Obsessive-Compulsive Disorder (OCD) – OCD and Obsessionality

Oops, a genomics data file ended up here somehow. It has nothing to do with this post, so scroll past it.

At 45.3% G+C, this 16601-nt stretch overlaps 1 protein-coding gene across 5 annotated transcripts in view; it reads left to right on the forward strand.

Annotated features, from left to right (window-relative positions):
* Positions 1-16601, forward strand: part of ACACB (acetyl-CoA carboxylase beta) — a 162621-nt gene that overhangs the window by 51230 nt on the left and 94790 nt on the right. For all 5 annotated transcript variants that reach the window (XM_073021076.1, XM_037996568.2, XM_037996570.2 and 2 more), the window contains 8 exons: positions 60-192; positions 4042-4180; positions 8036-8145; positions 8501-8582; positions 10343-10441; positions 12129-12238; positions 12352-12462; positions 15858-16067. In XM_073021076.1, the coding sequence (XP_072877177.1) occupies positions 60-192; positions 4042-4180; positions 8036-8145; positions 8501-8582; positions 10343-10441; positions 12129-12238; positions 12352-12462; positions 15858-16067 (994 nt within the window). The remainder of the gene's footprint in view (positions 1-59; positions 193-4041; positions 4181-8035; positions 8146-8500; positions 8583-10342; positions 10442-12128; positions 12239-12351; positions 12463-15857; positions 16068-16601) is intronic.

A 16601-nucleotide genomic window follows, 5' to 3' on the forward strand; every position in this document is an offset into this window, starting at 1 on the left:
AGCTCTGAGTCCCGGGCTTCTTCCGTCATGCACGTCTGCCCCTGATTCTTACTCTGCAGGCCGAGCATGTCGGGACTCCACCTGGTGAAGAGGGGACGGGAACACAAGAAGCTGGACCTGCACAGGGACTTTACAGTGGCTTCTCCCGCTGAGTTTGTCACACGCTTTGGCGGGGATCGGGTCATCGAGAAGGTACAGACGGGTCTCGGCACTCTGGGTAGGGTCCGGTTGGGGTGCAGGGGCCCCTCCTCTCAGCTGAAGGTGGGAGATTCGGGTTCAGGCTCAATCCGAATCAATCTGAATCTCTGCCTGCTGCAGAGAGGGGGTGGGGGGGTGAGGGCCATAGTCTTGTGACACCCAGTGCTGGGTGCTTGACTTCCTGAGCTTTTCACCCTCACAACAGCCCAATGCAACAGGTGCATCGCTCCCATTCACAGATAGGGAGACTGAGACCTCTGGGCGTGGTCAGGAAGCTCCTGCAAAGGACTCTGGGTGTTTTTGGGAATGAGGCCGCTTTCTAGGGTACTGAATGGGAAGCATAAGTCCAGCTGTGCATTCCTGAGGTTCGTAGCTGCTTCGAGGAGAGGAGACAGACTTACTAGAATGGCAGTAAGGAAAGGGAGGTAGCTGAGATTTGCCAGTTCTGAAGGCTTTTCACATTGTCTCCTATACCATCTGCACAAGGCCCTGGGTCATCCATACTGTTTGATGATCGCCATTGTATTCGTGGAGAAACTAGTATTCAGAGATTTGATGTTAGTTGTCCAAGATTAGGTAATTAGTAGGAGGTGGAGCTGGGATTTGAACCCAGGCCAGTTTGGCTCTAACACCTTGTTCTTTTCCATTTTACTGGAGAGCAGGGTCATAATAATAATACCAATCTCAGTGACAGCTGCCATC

Description Obsessive-compulsive disorder (OCD) affects approximately 2% of the population, or about 1/50 people world-wide. OCD is classified as an anxiety disorder, and consists of persistent, recurrent, and distressing thoughts, images, impulses, or fears that are experienced as inappropriate and intrusive, or obsessions, and repetitive or ritualized behaviors or mental acts that an individual feels compelled to perform in order to reduce anxiety or distress or to prevent some dreaded event from happening, or compulsions. Ongoing research has shown that OCD has a strong genetic basis, and also suggests that culture and environment may play a role in the development and expression of OCD. Our group has been involved in genetic studies of OCD in the US and Costa Rica since 2002. We study large families (pedigrees) where multiple family members have OCD or some obsessive symptoms, small families (nuclear trios) consisting of a person with OCD and his/her parents (whether or not they have OCD), and individuals with obsessional traits but not necessarily OCD. These studies have been conducted primarily in collaboration with scientists from Costa Rica and the University of California, San Diego. We are conducting genome-wide searches for susceptibility genes for OCD and obsessionality in large pedigrees, as well as candidate gene studies in individuals and nuclear trios. We are also conducting studies examining the role of environmental factors such as prenatal factors, and the role of culture, on the expression of obsessive symptoms.